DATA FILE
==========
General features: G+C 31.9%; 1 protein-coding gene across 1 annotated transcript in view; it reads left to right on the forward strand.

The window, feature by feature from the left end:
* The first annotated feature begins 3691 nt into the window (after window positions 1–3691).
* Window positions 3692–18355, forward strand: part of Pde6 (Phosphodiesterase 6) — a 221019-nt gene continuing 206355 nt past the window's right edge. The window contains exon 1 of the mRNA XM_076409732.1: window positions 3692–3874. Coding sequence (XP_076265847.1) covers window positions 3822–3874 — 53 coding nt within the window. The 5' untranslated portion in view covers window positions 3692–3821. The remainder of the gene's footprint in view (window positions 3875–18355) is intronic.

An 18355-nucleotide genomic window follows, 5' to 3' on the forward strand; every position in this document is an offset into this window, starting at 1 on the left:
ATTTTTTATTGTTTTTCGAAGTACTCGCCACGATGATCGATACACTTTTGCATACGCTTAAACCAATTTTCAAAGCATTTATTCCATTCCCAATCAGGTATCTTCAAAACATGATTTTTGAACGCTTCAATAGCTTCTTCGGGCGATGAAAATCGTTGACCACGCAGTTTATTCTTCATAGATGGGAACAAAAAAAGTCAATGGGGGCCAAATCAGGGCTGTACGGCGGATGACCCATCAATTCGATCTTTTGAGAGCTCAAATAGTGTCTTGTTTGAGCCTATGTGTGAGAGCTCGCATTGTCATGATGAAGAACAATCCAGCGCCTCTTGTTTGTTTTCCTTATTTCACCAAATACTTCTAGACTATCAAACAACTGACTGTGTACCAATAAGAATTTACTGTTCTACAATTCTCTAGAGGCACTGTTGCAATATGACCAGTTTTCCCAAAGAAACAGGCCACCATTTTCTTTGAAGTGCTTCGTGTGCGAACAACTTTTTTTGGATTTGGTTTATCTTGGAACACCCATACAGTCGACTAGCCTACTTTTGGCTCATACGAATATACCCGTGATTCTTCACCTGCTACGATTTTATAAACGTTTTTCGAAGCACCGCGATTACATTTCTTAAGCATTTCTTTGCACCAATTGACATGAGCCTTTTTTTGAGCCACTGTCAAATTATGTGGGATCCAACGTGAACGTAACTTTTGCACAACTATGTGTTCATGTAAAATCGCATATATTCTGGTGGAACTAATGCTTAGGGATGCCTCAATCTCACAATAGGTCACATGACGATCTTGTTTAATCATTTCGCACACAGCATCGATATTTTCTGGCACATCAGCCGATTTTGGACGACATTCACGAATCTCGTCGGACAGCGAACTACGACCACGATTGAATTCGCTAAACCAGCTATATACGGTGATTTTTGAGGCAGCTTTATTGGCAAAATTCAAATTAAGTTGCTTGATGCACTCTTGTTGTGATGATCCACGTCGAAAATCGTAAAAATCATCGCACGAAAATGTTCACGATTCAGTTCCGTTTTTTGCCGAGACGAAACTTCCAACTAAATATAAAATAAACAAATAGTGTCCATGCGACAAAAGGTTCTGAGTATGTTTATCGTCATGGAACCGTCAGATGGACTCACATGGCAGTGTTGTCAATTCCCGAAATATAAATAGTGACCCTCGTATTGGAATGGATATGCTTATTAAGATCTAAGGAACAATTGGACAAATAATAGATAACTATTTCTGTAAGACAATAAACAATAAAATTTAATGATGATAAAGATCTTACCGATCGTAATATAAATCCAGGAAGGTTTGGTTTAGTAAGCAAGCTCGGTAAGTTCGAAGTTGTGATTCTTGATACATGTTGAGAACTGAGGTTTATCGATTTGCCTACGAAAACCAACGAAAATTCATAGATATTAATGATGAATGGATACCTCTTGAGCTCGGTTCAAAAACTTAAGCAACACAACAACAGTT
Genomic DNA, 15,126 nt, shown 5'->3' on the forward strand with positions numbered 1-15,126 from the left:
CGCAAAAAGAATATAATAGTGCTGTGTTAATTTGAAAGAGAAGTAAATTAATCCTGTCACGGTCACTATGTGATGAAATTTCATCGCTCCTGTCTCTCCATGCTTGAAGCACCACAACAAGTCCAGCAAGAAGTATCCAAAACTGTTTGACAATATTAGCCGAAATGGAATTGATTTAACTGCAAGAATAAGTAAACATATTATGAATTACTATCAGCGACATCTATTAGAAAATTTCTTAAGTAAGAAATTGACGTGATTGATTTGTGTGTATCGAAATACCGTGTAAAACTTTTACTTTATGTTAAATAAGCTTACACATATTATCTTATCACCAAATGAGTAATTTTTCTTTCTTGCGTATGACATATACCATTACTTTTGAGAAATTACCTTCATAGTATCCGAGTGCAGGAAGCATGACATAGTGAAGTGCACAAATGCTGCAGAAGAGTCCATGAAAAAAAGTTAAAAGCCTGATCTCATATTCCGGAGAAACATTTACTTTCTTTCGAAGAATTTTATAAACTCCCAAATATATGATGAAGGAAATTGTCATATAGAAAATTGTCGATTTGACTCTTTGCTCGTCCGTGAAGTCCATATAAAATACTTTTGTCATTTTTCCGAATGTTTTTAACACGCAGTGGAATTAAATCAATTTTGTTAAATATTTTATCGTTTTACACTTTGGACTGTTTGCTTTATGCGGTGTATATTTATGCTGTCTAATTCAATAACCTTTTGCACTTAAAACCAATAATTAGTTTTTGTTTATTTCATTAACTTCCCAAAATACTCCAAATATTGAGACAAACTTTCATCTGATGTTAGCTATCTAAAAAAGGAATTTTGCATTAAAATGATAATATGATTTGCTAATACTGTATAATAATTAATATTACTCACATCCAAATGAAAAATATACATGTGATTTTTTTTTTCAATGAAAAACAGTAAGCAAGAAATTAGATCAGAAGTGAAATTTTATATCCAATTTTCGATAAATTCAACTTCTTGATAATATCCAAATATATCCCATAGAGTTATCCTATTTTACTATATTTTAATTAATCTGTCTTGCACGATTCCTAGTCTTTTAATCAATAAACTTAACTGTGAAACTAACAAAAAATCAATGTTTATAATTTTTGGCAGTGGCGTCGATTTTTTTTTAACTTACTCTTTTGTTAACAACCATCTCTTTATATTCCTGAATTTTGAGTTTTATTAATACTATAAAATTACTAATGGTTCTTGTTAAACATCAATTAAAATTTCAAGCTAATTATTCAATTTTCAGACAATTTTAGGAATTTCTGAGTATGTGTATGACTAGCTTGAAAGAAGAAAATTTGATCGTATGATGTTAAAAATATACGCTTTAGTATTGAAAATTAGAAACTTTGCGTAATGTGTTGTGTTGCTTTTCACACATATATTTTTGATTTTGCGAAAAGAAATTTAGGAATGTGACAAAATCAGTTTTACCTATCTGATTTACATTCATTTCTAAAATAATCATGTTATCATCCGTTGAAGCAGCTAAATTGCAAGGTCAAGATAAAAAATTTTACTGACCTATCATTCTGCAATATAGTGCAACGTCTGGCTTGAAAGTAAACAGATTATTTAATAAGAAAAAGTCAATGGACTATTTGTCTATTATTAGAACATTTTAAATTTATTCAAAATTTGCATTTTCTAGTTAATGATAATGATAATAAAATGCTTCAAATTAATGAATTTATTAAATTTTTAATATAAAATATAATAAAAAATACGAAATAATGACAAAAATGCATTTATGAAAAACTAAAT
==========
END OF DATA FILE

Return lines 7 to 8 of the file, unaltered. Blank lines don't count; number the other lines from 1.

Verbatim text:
Genomic DNA, 15,126 nt, shown 5'->3' on the forward strand with positions numbered 1-15,126 from the left:
CGCAAAAAGAATATAATAGTGCTGTGTTAATTTGAAAGAGAAGTAAATTAATCCTGTCACGGTCACTATGTGATGAAATTTCATCGCTCCTGTCTCTCCATGCTTGAAGCACCACAACAAGTCCAGCAAGAAGTATCCAAAACTGTTTGACAATATTAGCCGAAATGGAATTGATTTAACTGCAAGAATAAGTAAACATATTATGAATTACTATCAGCGACATCTATTAGAAAATTTCTTAAGTAAGAAATTGACGTGATTGATTTGTGTGTATCGAAATACCGTGTAAAACTTTTACTTTATGTTAAATAAGCTTACACATATTATCTTATCACCAAATGAGTAATTTTTCTTTCTTGCGTATGACATATACCATTACTTTTGAGAAATTACCTTCATAGTATCCGAGTGCAGGAAGCATGACATAGTGAAGTGCACAAATGCTGCAGAAGAGTCCATGAAAAAAAGTTAAAAGCCTGATCTCATATTCCGGAGAAACATTTACTTTCTTTCGAAGAATTTTATAAACTCCCAAATATATGATGAAGGAAATTGTCATATAGAAAATTGTCGATTTGACTCTTTGCTCGTCCGTGAAGTCCATATAAAATACTTTTGTCATTTTTCCGAATGTTTTTAACACGCAGTGGAATTAAATCAATTTTGTTAAATATTTTATCGTTTTACACTTTGGACTGTTTGCTTTATGCGGTGTATATTTATGCTGTCTAATTCAATAACCTTTTGCACTTAAAACCAATAATTAGTTTTTGTTTATTTCATTAACTTCCCAAAATACTCCAAATATTGAGACAAACTTTCATCTGATGTTAGCTATCTAAAAAAGGAATTTTGCATTAAAATGATAATATGATTTGCTAATACTGTATAATAATTAATATTACTCACATCCAAATGAAAAATATACATGTGATTTTTTTTTTCAATGAAAAACAGTAAGCAAGAAATTAGATCAGAAGTGAAATTTTATATCCAATTTTCGATAAATTCAACTTCTTGATAATATCCAAATATATCCCATAGAGTTATCCTATTTTACTATATTTTAATTAATCTGTCTTGCACGATTCCTAGTCTTTTAATCAATAAACTTAACTGTGAAACTAACAAAAAATCAATGTTTATAATTTTTGGCAGTGGCGTCGATTTTTTTTTAACTTACTCTTTTGTTAACAACCATCTCTTTATATTCCTGAATTTTGAGTTTTATTAATACTATAAAATTACTAATGGTTCTTGTTAAACATCAATTAAAATTTCAAGCTAATTATTCAATTTTCAGACAATTTTAGGAATTTCTGAGTATGTGTATGACTAGCTTGAAAGAAGAAAATTTGATCGTATGATGTTAAAAATATACGCTTTAGTATTGAAAATTAGAAACTTTGCGTAATGTGTTGTGTTGCTTTTCACACATATATTTTTGATTTTGCGAAAAGAAATTTAGGAATGTGACAAAATCAGTTTTACCTATCTGATTTACATTCATTTCTAAAATAATCATGTTATCATCCGTTGAAGCAGCTAAATTGCAAGGTCAAGATAAAAAATTTTACTGACCTATCATTCTGCAATATAGTGCAACGTCTGGCTTGAAAGTAAACAGATTATTTAATAAGAAAAAGTCAATGGACTATTTGTCTATTATTAGAACATTTTAAATTTATTCAAAATTTGCATTTTCTAGTTAATGATAATGATAATAAAATGCTTCAAATTAATGAATTTATTAAATTTTTAATATAAAATATAATAAAAAATACGAAATAATGACAAAAATGCATTTATGAAAAACTAAAT